The Wake Forest Demon Deacons found themselves down 7 points with just 2 minutes remaining, but clawed back to being within 3 points with 17 seconds remaining. This came after Wake Forest finally double teamed Cat Barber on an inbounds play, and forced NC State to pass to someone who wasn't an 87% free throw shooter. The ball landed in the hands of Caleb Martin, who is just a 67% free throw shooter. The percentages came through, and he made just one of two to keep the Deacs within one possession. As Wake fans know by now, the final possession was a disaster.
I acknowledge that Wake Forest did not have a timeout to use. However, one was called just prior to Caleb Martin's free throw attempts. Let's take a look at what happened on this play.
The initial option on this play appears to be to hit Mitchell Wilbekin coming off a screen set by Devin Thomas. It's puzzling to me why we initiated this set from the right side rather than the middle. I will also say that Devin Thomas set a truly horrific screen. It was careless, sloppy, and at a terrible angle. Secondly, Mitch has to do a better job of using whatever screen he does get. He went so high above Devin's screen that Maverick Rowan was easily able to get through the screen, and that forced Mitch to hand it back to Bryant Crawford. Rule #1 of using a screen is to brush shoulders with the player setting the screen. This ensures that defender will either have to call for a switch, or will run into the player setting the screen. Had Mitch brushed shoulders, he would have gotten a very clean look, because Abdul-Malik Abu was nowhere close to the ball.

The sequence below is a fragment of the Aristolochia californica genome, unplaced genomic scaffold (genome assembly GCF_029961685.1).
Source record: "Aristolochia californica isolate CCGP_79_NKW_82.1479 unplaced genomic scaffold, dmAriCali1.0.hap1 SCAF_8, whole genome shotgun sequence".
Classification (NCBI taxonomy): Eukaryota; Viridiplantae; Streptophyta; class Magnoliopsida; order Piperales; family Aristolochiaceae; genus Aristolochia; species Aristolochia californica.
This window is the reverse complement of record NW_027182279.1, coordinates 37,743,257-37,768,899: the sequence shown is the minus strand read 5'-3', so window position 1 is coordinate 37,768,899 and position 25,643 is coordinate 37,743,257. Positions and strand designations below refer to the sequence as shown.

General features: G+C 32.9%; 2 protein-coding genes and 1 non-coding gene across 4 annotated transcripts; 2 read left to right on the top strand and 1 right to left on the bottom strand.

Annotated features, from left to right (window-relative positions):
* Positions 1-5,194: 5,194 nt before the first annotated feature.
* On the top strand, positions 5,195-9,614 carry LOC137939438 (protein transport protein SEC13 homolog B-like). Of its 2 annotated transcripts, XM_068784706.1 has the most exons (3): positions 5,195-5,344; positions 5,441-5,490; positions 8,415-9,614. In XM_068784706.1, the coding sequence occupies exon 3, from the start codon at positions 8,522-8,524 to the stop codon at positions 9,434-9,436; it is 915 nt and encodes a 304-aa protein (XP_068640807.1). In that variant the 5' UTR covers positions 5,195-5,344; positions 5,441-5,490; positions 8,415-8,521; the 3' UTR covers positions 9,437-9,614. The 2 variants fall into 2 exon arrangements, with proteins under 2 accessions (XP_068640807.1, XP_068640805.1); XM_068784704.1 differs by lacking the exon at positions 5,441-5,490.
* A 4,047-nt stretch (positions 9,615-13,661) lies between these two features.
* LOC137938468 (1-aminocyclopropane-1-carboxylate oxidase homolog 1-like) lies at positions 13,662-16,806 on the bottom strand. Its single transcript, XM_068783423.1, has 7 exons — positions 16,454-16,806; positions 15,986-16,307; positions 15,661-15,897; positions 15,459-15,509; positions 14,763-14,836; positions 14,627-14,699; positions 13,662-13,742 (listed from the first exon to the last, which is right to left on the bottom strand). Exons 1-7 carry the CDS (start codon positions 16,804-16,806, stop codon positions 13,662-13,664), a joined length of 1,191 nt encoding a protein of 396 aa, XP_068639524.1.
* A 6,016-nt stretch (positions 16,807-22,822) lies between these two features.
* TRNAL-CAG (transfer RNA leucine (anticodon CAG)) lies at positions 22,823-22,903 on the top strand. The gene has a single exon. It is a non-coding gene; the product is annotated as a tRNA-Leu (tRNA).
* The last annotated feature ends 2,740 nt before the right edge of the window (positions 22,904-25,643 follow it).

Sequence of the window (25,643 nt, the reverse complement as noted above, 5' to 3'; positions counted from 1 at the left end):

On the left side of the court (in the initial action) we see that Codi Miller-McIntyre is going to set some sort of a back screen that will enable Dinos Mitoglou to flare to the corner. Codi quickly, and rightfully, abandons this action when he sees that Crawford has to retrieve the ball back from Mitch. I like this side action with Codi and Dinos, but this is a problem I have with the play starting from the right-hand side of the court. Dinos is so far spaced out, that it would require an unbelievable pass to be able to get the ball across the court and over defenders into Dinos' hands. If the set initiates from the middle of the court, this is suddenly a much more viable option.
The situation that Wake found themselves in (down three, with the ball, and one final possession) is such a classic example of late game basketball. The design of the set has to be better, and the execution has to be better. When I mean execution, I don't mean making the shots. I'm a big believer in "writing the story while the ball is in the air." When the ball was in the air on Tuesday, we all knew it wasn't a great look. I don't blame him for taking that shot. I blame the fact that that's what shot he had to take.
The hustle and the rebounding on the play were outstanding following Crawford's attempt, but the initial design left a lot to be desired. Am I being too critical? Let me know your thoughts in the comments section below.